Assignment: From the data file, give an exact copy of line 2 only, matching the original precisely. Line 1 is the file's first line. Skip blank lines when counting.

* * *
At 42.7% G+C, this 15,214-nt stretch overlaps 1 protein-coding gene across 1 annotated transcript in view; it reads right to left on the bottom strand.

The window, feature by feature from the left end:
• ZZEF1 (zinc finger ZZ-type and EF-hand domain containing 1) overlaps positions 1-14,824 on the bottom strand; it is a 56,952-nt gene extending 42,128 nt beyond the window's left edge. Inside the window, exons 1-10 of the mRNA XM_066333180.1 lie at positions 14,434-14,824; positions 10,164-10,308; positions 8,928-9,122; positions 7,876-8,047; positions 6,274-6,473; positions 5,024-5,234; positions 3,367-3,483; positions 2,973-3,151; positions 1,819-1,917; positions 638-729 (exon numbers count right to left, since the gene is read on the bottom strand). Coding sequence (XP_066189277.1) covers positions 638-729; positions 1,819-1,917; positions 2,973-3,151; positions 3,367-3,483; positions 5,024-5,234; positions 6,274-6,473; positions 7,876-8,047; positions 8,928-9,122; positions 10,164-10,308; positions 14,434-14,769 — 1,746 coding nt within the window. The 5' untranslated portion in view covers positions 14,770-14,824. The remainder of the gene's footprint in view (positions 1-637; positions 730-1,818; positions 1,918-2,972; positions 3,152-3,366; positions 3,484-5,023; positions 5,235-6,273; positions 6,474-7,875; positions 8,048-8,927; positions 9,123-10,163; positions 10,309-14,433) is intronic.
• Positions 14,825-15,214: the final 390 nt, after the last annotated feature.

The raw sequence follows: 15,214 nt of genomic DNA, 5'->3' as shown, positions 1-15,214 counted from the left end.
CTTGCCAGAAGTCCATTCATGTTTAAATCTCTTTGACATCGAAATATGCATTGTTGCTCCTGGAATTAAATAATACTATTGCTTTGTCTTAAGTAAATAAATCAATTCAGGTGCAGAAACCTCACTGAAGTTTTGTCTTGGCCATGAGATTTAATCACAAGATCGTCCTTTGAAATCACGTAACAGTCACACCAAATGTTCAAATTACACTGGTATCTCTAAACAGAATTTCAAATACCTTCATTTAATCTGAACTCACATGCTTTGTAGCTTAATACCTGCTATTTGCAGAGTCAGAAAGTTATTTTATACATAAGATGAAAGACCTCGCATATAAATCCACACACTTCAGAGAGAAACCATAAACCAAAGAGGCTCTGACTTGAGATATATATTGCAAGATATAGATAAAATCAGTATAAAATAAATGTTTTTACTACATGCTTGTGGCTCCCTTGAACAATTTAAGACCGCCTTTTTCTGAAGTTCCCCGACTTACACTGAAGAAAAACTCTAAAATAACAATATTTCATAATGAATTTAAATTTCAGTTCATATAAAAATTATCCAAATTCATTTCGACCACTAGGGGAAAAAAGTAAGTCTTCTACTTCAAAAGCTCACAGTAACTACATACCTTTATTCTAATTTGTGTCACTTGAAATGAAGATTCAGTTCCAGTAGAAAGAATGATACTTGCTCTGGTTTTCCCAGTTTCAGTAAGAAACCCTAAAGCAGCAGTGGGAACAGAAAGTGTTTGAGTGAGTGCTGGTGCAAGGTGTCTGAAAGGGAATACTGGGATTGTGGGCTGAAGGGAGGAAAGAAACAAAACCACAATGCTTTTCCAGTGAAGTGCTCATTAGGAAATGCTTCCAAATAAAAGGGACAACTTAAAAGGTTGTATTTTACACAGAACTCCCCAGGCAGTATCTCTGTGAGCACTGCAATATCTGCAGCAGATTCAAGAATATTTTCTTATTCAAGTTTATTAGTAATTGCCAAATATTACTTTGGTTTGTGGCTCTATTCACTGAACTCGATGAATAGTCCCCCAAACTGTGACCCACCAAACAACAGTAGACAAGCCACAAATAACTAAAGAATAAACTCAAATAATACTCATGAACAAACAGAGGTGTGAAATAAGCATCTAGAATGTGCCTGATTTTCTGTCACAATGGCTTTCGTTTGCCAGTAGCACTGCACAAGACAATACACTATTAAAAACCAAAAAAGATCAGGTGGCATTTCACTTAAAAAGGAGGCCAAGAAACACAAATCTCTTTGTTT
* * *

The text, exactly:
The window, feature by feature from the left end: